Article Comment 

New Israeli right-wing leader worries Netanyahu


The Associated Press



RAANANA, Israel -- The charismatic new leader of Israel's Jewish religious right is siphoning a large chunk of votes from the prime minister's party, according to polls ahead of Jan. 22 elections, and if the trend continues, the high-tech millionaire and former commando could emerge as a powerful voice opposing Palestinian statehood. 


Though Naftali Bennett, the 40-year-old son of American immigrants, is a classic religious hard-liner, comfortable in the settlements he champions, he has been able to draw on his military and entrepreneurial background to widen his appeal to secular circles as well. His sprawling, modern home in Raanana, an upscale suburb of Tel Aviv, is far from the barren hilltops of the West Bank settlers who form the backbone of his support.  


Polls show his Jewish Home party becoming the third-largest in the upcoming parliament, behind Netanyahu's Likud-Yisrael Beitenu bloc and the centrist Labor. As Bennett's party gains ground, it has been steadily eating into Netanyahu's still-formidable lead. Several of Netanyahu's recent moves, including a surge in settlement construction announcements, have been attributed to the "Bennett factor."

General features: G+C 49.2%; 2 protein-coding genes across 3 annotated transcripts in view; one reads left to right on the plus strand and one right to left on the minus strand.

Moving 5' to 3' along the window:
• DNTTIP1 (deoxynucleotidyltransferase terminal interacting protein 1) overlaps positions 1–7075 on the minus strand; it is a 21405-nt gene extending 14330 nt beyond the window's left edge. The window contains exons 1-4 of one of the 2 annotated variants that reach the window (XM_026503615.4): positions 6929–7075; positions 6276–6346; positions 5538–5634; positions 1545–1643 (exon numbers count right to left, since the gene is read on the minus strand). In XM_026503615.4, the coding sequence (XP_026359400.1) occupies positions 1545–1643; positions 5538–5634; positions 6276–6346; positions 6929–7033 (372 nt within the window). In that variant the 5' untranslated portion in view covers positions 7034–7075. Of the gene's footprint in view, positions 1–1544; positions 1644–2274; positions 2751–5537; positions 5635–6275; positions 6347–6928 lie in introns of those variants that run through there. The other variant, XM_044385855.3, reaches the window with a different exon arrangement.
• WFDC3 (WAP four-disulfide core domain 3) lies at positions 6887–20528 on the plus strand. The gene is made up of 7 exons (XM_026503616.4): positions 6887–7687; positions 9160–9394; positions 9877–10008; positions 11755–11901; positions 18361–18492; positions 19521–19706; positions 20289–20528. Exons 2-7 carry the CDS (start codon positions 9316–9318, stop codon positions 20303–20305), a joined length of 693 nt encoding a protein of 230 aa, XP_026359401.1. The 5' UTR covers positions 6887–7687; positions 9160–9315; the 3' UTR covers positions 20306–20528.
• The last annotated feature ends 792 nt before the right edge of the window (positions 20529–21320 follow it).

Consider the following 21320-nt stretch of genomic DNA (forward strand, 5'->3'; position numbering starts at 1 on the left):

Philosophically, Bennett and his party would fit easily into a hardline government of the type Netanyahu is expected to put together, though the political newcomer and the Israeli leader -- his former boss and political mentor -- have a history of bad blood that deepened over this past week. 


Bennett's campaign has enlivened an otherwise drab election season. The Jewish Home party currently has five seats in the 120-member parliament, but polls since Bennett took over the leadership show it could win up to 15 in the election. Bennett says his goal is to broaden the base of his party by appealing to centrist, secular voters alongside the traditional backing of settlers and their supporters.  


His political message, however, doesn't sound centrist.  


"My positions are very clear: I never hide the fact that I categorically oppose a Palestinian state inside our country," Bennett told The Associated Press in a telephone interview. In the terminology of religiously devout hard-liners, "our country" means not only Israel, but also the West Bank and Gaza Strip, which the Palestinians hopes to incorporate into a future state, with east Jerusalem as its capital. 


Bennett takes pride in his straight-talking campaign and accuses other politicians -- including Netanyahu -- of being "ambiguous."




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